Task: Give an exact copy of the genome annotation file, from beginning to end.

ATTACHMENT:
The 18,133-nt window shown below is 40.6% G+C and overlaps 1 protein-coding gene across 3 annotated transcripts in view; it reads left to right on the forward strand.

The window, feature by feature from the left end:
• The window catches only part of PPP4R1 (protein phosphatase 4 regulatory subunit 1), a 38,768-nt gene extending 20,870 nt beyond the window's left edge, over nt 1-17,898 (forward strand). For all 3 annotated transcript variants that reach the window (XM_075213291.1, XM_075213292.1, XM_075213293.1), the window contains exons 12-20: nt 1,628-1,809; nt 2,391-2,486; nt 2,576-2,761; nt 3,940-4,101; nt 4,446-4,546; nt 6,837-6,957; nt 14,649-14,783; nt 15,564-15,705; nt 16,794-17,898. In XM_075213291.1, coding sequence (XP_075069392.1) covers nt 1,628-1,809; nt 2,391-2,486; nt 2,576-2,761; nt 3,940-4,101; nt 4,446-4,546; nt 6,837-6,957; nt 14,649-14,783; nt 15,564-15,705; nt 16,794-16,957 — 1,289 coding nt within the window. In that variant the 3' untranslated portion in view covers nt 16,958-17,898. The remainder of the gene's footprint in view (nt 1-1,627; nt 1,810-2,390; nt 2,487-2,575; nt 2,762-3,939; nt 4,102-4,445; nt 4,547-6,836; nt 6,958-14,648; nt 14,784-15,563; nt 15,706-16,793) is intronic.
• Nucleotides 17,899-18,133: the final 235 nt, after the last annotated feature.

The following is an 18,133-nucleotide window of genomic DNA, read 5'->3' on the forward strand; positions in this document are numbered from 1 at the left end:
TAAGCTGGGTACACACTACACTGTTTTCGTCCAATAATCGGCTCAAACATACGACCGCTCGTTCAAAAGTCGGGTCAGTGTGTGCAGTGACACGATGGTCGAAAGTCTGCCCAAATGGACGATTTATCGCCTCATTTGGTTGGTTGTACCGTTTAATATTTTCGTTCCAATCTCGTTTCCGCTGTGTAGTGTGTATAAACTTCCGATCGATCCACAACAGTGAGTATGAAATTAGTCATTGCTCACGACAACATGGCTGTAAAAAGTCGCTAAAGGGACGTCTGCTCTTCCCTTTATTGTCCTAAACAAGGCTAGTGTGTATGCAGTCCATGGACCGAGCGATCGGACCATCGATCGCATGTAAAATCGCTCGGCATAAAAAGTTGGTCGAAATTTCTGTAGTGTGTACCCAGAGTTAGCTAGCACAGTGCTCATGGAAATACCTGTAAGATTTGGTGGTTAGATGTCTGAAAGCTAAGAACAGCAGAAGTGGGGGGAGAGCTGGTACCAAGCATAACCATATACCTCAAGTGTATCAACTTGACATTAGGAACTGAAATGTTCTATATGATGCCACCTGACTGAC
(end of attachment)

The 18,133-nt window shown below is 40.6% G+C and overlaps 1 protein-coding gene across 3 annotated transcripts in view; it reads left to right on the forward strand.

The window, feature by feature from the left end:
• The window catches only part of PPP4R1 (protein phosphatase 4 regulatory subunit 1), a 38,768-nt gene extending 20,870 nt beyond the window's left edge, over nt 1-17,898 (forward strand). For all 3 annotated transcript variants that reach the window (XM_075213291.1, XM_075213292.1, XM_075213293.1), the window contains exons 12-20: nt 1,628-1,809; nt 2,391-2,486; nt 2,576-2,761; nt 3,940-4,101; nt 4,446-4,546; nt 6,837-6,957; nt 14,649-14,783; nt 15,564-15,705; nt 16,794-17,898. In XM_075213291.1, coding sequence (XP_075069392.1) covers nt 1,628-1,809; nt 2,391-2,486; nt 2,576-2,761; nt 3,940-4,101; nt 4,446-4,546; nt 6,837-6,957; nt 14,649-14,783; nt 15,564-15,705; nt 16,794-16,957 — 1,289 coding nt within the window. In that variant the 3' untranslated portion in view covers nt 16,958-17,898. The remainder of the gene's footprint in view (nt 1-1,627; nt 1,810-2,390; nt 2,487-2,575; nt 2,762-3,939; nt 4,102-4,445; nt 4,547-6,836; nt 6,958-14,648; nt 14,784-15,563; nt 15,706-16,793) is intronic.
• Nucleotides 17,899-18,133: the final 235 nt, after the last annotated feature.

The following is an 18,133-nucleotide window of genomic DNA, read 5'->3' on the forward strand; positions in this document are numbered from 1 at the left end:
TAAGCTGGGTACACACTACACTGTTTTCGTCCAATAATCGGCTCAAACATACGACCGCTCGTTCAAAAGTCGGGTCAGTGTGTGCAGTGACACGATGGTCGAAAGTCTGCCCAAATGGACGATTTATCGCCTCATTTGGTTGGTTGTACCGTTTAATATTTTCGTTCCAATCTCGTTTCCGCTGTGTAGTGTGTATAAACTTCCGATCGATCCACAACAGTGAGTATGAAATTAGTCATTGCTCACGACAACATGGCTGTAAAAAGTCGCTAAAGGGACGTCTGCTCTTCCCTTTATTGTCCTAAACAAGGCTAGTGTGTATGCAGTCCATGGACCGAGCGATCGGACCATCGATCGCATGTAAAATCGCTCGGCATAAAAAGTTGGTCGAAATTTCTGTAGTGTGTACCCAGAGTTAGCTAGCACAGTGCTCATGGAAATACCTGTAAGATTTGGTGGTTAGATGTCTGAAAGCTAAGAACAGCAGAAGTGGGGGGAGAGCTGGTACCAAGCATAACCATATACCTCAAGTGTATCAACTTGACATTAGGAACTGAAATGTTCTATATGATGCCACCTGACTGAC